DEVOTEES. These folks have a religion. But they’re like Evangelicals who’re in denial about how their consistent practices are so a religion. They figure because they’re in no organized religion, they’re not religious. But of course they’re religious: Whatever beliefs they have, they believe in ’em devoutly. They’ll even try to convert you.

’Cause many pagans, though they refuse to join any particular church or religion, really wanna know the truth about the universe, the afterlife, God, and so forth. So they explore, study, learn… and believe. They find things to believe in, and are entirely sure they’re true. They’ll bet their lives (and afterlife) on it.

In any event, their minds are made up, and you’re not gonna convert them till they shake their beloved beliefs.

SEEKERS. And here’s the polar opposite of the devotees: These folks are totally open-minded. They don’t currently adhere to any religion. But if we present ’em with a good one, they’ll join.

These are just the sort of pagans we Christians love to work with. ’Cause their minds are open. They’ll visit our churches. They’ll listen to what we have to say. They may not agree with everything, but that’s okay: If they hang out with us long enough, they’ll meet Jesus, and he’ll cinch the deal and make ’em Christian.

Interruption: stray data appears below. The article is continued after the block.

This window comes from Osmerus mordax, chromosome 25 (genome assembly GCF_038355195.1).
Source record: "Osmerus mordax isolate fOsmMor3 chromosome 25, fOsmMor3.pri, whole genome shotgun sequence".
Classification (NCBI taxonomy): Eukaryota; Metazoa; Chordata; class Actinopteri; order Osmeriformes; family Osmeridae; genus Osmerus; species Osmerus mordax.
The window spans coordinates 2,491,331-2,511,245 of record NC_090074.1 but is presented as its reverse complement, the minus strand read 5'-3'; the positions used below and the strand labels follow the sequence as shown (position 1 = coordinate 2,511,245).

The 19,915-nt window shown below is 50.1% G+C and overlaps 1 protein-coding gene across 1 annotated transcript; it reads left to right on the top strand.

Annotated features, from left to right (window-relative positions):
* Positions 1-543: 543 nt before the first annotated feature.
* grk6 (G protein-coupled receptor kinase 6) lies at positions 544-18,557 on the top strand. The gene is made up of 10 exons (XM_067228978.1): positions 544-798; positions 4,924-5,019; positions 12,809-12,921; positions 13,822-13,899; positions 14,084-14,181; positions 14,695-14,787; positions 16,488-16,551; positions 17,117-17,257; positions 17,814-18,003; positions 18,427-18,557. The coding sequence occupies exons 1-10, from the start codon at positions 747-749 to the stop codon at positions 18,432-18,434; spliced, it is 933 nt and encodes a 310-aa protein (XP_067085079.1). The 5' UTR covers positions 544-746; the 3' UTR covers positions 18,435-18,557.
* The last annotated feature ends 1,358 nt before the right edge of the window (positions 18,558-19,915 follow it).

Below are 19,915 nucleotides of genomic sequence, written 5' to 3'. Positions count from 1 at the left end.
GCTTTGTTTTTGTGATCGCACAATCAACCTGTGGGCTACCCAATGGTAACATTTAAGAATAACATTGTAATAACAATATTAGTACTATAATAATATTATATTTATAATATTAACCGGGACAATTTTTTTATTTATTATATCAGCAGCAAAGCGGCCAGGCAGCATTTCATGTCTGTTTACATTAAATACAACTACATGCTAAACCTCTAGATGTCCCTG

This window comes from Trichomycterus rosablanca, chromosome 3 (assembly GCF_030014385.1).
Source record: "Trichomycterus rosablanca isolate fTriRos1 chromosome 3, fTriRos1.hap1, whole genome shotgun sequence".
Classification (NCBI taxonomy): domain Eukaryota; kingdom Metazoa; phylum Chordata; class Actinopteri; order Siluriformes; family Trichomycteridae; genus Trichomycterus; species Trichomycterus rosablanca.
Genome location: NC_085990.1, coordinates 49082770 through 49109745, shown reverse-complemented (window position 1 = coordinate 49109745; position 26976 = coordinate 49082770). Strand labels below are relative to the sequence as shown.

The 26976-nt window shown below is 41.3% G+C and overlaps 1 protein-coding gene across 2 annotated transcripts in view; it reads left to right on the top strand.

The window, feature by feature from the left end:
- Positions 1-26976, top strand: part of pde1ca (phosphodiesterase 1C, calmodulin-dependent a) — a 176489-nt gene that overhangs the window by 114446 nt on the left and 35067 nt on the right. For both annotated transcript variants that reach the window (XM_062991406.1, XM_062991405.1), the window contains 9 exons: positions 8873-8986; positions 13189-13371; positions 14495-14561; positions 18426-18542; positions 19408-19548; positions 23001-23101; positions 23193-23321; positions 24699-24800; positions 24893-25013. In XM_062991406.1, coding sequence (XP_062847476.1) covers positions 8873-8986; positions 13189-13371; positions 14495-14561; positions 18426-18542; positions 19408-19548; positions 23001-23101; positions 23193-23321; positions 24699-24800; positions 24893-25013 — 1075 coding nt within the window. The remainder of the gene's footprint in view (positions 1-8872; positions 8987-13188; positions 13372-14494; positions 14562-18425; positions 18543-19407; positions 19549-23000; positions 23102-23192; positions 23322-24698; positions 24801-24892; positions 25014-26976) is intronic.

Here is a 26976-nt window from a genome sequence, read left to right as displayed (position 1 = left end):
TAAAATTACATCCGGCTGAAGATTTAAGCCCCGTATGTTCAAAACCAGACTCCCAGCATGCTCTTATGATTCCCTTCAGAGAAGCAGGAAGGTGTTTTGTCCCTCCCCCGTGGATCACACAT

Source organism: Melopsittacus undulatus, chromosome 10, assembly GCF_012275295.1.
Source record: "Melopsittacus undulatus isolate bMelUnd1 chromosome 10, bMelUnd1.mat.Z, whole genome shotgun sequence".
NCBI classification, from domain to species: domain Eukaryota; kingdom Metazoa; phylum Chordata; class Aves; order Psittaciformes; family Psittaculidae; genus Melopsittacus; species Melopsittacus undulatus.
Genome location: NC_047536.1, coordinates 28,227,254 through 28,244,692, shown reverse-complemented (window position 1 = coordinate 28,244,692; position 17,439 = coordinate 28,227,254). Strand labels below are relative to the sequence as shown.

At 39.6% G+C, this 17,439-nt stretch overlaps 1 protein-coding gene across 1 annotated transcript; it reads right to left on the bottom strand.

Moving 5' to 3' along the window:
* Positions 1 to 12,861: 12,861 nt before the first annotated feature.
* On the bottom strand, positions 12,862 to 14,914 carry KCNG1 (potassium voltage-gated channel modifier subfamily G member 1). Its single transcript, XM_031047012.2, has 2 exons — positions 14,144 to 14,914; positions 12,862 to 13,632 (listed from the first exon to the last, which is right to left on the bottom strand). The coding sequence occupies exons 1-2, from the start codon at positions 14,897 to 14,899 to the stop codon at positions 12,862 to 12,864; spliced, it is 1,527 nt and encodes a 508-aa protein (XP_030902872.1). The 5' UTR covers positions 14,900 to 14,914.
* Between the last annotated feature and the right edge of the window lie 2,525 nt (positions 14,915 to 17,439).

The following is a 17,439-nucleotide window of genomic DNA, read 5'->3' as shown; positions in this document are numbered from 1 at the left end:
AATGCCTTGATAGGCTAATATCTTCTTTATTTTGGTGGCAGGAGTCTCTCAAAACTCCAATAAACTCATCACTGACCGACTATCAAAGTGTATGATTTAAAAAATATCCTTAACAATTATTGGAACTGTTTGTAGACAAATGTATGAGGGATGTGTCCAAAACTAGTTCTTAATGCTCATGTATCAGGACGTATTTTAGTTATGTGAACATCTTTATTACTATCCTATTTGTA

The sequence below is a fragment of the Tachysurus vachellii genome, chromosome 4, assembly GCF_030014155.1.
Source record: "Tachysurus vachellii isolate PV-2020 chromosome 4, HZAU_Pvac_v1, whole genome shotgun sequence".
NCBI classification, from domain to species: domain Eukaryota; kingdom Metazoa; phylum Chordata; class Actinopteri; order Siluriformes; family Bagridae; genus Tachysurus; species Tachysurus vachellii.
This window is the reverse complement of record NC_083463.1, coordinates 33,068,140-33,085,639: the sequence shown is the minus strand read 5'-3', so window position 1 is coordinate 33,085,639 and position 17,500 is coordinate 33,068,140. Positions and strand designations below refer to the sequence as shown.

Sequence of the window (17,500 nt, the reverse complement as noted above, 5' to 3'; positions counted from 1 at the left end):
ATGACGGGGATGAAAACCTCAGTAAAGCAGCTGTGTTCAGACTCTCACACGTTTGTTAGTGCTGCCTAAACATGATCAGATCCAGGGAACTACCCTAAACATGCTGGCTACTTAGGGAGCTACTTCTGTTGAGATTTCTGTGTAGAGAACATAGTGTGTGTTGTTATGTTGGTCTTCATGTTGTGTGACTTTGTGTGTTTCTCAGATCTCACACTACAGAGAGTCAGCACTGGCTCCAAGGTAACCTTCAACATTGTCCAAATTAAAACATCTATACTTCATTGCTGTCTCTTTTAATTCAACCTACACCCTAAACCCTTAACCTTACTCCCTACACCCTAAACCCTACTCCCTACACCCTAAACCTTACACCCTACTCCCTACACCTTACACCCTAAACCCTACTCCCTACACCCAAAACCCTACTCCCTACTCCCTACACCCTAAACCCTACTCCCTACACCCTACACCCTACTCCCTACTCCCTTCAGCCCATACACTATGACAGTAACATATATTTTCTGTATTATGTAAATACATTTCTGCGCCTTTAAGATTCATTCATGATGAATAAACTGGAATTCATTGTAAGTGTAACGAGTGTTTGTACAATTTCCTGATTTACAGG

DIVORCÉS. They’re a form of seeker: They just left another religion. They used to be devotees—sometimes of their own ideas—but they realized it was all bogus, or it stopped working for them. so they quit. In some cases their gurus and leaders drove ’em away. Regardless, they’re still open to God and spirituality. They just haven’t found a new religion yet.

Like seekers, these are also the sort of pagans we Christians love to work with. Although if they just left one branch of Christianity, they’re gonna come with a lot of baggage—a lot of hurts we have to minister to. And they’ll still have a lot of misconceptions about God, held over from their previous religion—some of which they might be really fond of. Gotta be patient with them.